We needed to find technical partners able to translate a concept into a tangible solution, make use of the newest technology available and get the product to market fast. BusyMachines matched our needs and requirements.
Parcer is one of those amazing tech companies which enable smart cities to rise. Launched in 2014, Parcer designed a smart internet-enabled mailbox whose mission is to create a seamless customer experience when sending and receiving parcels. The platform integrates with a wide ecosystem of eCommerce and delivery companies and helps people send and receive parcels 24/7, without having to be at home.
Driven by a pain point identified in their day-to-day life, Hans van Nikkelen Kuijper, along with 3 successful entrepreneurs, brought Parcer to life: “As we all know, there’s an increasing number of online orders and that’s a global trend, not only in the Netherlands. Online shopping is really booming and with an increase of goods to be delivered comes the annoyance that you’re not going to be at home when the parcel’s delivered because you’re at work or the other way around. So basically, this is the struggle: you try your best to get the fastest delivery, the parcel gets the next day, but you’re not there to pick it up.” The founders of Parcer analysed the current state of technology, undertook thorough market research and put their minds together to find a solution.
The old situation
By putting together their individual expertise and experience in the field of logistics, technology, eCommerce and design, the founders of Parcer created a smart and innovative technology meant to revolutionise the world of home deliveries. That’s how the first concept of the unique patented smart Parcer technology came to life, making it possible to provide remote access to specific objects to a specific area at a specific time. Once the technology was set, the company had to find the right partners to help integrate it into a state-of-the-art mailbox.
“At that time, we managed to identify the need of the market and we translated this need into a technology concept, then we started looking for suppliers, partners to help us build the solution. BusyMachines was able to help us from the start with the requirements, the platform and with building the apps.”
The biggest challenge at that time was also what set the company apart from other companies: the novelty of the technology: “We’re talking about an internet-of-things solution connected to a mailbox. There weren’t any such products on our market before we launched Parcer.” In other words, that meant they had to find skilled partners able to translate a concept into a tangible solution, make use of the newest technology available and be able to get the product to market as fast as possible: “This was the main criteria we used to hand pick our partners and BusyMachines was one of them. You were capable of handling this new technology. You already had, at that time, the ability and competences to work on that. The skillset and work process of BusyMachines matched our needs and our requirements in terms of software and platform-development.”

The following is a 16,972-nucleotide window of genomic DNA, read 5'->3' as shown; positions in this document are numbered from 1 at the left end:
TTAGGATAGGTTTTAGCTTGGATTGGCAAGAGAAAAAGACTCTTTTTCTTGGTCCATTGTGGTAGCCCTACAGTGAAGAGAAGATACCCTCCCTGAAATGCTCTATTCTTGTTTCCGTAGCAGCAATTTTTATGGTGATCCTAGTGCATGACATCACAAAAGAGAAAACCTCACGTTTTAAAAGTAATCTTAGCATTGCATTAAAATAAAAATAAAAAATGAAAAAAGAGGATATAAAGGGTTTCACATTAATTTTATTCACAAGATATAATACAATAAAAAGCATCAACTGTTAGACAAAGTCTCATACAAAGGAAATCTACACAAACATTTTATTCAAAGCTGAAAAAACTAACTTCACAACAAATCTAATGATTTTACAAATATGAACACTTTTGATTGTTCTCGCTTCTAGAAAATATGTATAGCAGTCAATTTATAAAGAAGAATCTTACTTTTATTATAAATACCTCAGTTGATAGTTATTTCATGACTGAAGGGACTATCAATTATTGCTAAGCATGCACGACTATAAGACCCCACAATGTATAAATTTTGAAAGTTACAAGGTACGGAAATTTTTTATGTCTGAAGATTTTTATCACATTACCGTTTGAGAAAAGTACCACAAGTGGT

The technical challenge for BusyMachines consisted in building a communication platform for locking and unlocking a remote low energy postal box. The platform needed a robust and stable environment, but it also required to allow rapid scale-up. The answer was a software solution that communicates via a low power IoT infrastructure (ie. SigFox) and minimises data transfers using smart access codes. BusyMachines is responsible for the technical architecture of Parcer and the implementation of the complete software solution. The team at BusyMachines also designed and automated the entire cloud production infrastructure.
Asked how he feels about BusyMachines’ nearshoring model, Hans admitted that fears related to having a remote team are natural due to potentially shorter communication lines, but BusyMachines overcame these barriers by having a very steady process in place: “I think that the structure that BusyMachines has implemented – having people close to the customer, a sort-of-a back office capable of programming remotely, that works just fine.”
Benefits of working with BusyMachines
Good system for work processes